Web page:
About the book
Lebanon is a country built upon dichotomies. It is a blend of cultures, poised at the intersection between the Western and the Arab world. Born in Beirut and living in the West, photographer Rania Matar is especially attuned to those dichotomies. Here she honors the lives of the women and children of Lebanon in evocative black-and-white photographs. They convey the many facets of life, acknowledging the undeniable presence of war and tragedy, yet celebrating the strength, dignity, and humanity of lives lived amidst the rubble, in refugee camps, or behind the veil. The images are universal, powerful reminders of the tender bond between a mother and child, the cheerful camaraderie of friends, and the resilience of the human spirit. Accompanying these photographs are excerpts from the poetry of celebrated Palestinian-American author Lisa Majaj.
Anthony Shadid died while on assignment in Syria in February 2012. Anthony Shadid was a dear friend, a great reporter and most importantly, just a compassionate and wonderful human being. I am honored to have met him and worked with him. He reported the news from the Middle East the way I would have loved to photograph it, with love and compassion. I will forever cherish having his beautiful essay in my book.
Rest in peace Anthony.
Anthony's website: http://anthonyshadid.com
Reviews / Accolades
"To carry us beyond the hype and headlines of the news of the day, Rania Matar's photography brings us insight into the lives and hearts of her people. The faith and commitment to life that mark the crossroads of modern Lebanon have shaped her soul and inspired her eye. This is art touched by a grace that commands our attention and makes demands upon our understanding and compassion. A clear light such as hers will always illuminate the spirit of humankind and aid us all in our daily challenge of beating back the lurking darkness."
Roy Flukinger, Senior Research Curator
Harry Ransom Center Austin TX
In the world of stark contrasts that is Lebanon today Rania Matar documents the precarious existence of women and girls as they navigate their everyday lives in the aftermath of civil war. Her stunning black-and-white images made in the Palestinian refugee camps stand as witness to the strength and spirit of those seeking normalcy in the ruins of this war torn country. Matar approaches her veiled subjects, both young and old, with a rare intimacy and respect born of her own profound compassion for her native Lebanon and its people.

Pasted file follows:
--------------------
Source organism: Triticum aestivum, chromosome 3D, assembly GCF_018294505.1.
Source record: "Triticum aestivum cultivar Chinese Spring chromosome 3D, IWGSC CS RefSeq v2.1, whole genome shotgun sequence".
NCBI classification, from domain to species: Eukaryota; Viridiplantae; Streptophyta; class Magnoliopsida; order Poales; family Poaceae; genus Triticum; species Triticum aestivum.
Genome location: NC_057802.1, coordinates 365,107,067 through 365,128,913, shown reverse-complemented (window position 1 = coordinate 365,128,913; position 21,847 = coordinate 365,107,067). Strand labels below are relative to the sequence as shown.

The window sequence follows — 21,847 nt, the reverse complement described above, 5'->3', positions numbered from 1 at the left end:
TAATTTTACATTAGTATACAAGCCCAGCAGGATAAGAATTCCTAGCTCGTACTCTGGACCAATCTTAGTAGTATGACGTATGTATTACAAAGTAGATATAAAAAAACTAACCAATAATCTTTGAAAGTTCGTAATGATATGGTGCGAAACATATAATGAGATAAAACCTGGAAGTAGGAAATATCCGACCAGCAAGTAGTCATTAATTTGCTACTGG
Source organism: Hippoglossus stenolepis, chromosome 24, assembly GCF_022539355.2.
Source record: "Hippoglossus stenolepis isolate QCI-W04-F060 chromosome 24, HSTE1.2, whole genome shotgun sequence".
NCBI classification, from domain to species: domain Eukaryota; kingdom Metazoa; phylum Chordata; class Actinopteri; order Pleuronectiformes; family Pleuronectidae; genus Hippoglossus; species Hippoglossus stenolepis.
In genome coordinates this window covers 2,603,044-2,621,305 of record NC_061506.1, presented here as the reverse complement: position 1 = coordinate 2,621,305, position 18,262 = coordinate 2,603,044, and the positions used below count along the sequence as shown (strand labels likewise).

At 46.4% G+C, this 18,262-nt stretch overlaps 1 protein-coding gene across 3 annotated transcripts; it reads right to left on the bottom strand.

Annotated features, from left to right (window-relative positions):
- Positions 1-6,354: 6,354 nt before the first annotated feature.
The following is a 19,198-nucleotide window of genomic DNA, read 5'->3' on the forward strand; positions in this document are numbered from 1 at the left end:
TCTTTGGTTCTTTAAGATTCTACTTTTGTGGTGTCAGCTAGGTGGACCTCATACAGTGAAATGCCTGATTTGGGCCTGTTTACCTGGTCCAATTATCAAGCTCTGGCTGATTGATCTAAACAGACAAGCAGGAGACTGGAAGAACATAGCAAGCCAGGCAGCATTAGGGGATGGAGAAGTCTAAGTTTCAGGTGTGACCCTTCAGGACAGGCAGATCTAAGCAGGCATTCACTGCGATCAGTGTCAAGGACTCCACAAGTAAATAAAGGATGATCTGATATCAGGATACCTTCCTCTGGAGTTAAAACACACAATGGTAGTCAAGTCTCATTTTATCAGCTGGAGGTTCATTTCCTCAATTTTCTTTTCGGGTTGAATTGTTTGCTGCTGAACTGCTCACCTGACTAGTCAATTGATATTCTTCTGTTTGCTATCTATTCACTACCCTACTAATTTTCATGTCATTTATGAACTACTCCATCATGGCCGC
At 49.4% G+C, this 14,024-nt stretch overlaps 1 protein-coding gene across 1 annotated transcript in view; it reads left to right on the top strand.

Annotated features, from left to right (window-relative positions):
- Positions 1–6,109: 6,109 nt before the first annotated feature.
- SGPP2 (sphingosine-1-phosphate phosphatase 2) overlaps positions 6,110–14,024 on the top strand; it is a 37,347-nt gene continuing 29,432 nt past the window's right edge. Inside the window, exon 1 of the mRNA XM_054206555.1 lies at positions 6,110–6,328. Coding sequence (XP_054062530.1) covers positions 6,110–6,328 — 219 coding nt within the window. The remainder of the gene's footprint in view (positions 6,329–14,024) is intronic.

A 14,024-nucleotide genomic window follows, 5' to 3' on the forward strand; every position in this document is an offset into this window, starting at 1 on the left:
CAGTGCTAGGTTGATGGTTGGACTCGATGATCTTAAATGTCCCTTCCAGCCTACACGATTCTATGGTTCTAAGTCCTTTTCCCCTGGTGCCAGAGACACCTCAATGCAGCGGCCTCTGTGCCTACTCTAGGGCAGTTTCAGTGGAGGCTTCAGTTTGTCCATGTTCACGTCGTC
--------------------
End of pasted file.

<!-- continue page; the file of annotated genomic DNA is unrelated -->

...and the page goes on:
Karen Haas, The Lane Collection Curator of Photographs
Museum of Fine Arts, Boston
A sense of duality informs Matar's work. Much of that duality is what one might expect: East and West, rich and poor, war and peace. But what's most striking about Matar's photography is another duality: its balance between the realistic and poetic. She is the documentarian as lyricist, someone who, recording the incongruous, discovers the transcendent.
Mark Feeney, Boston Globe
Rania Matar photographs the ordinary activity of life – women reading a newspaper, young women putting on a veil, children playing with dolls, clothes drying on a line – in a culture often misunderstood in the West, at a time of social and political conflict. Her photographs do not explore the conflicting ideologies. They are studies of the beauty and resiliency of the human spirit made by a gifted photographer who combines the knowledge and love of the land of her birth with the perspective of a person educated in the West. Ordinary Lives is anything but ordinary.
Howard Bossen, PhD, Professor, School of Journalism
Michigan State University
Adjunct Photography Curator, Kresge Art Museum
Rania Matar was born and raised in Lebanon. She was trained and worked as an architect from 1987 to 2000, but in the summer of 2002 she began photographing the Palestinian refugees in Lebanon. She has returned each summer to capture the humanity of those who have lost everything, but still maintain their dignity. Her work expanded over time to include the aftermath of war and women and the veil, giving a face to people often forgotten or misunderstood.
Drawn to the most difficult of subject matter, Matar has managed to be present, but not seen, to record small moments in the ordinary lives of people living under extraordinary circumstances. The individuals in her pictures, mostly women and children, are treated with respect and sensitivity.
Matar's pictures are direct, honest, and without pretense. They are not political. They transcend time and place and provide comfort and warmth. In spite of the context of war and displacement, they have a beauty of their own and give us hope for a better world.
Constantine Manos, Photographer
Purchase the book
Ordinary Lives was released October 2009. To purchase your signed copy, click the button at the right or contact Rania Matar at firstname.lastname@example.org.
Ordinary Lives Deluxe Edition is limited to 25 signed and numbered copies, 12 of which only are available for sale. A photograph of Barbie Girl is embossed on the front of the book in a custom deep red full-cloth binding. The Deluxe Edition book is presented in a custom made slip box and includes an original 8"x 12" archival print made and signed by the artist. This print is not available for separate acquisition in this size.
Free shipping within the US.
Nun with Blowing Veil, Chekka Lebanon 2008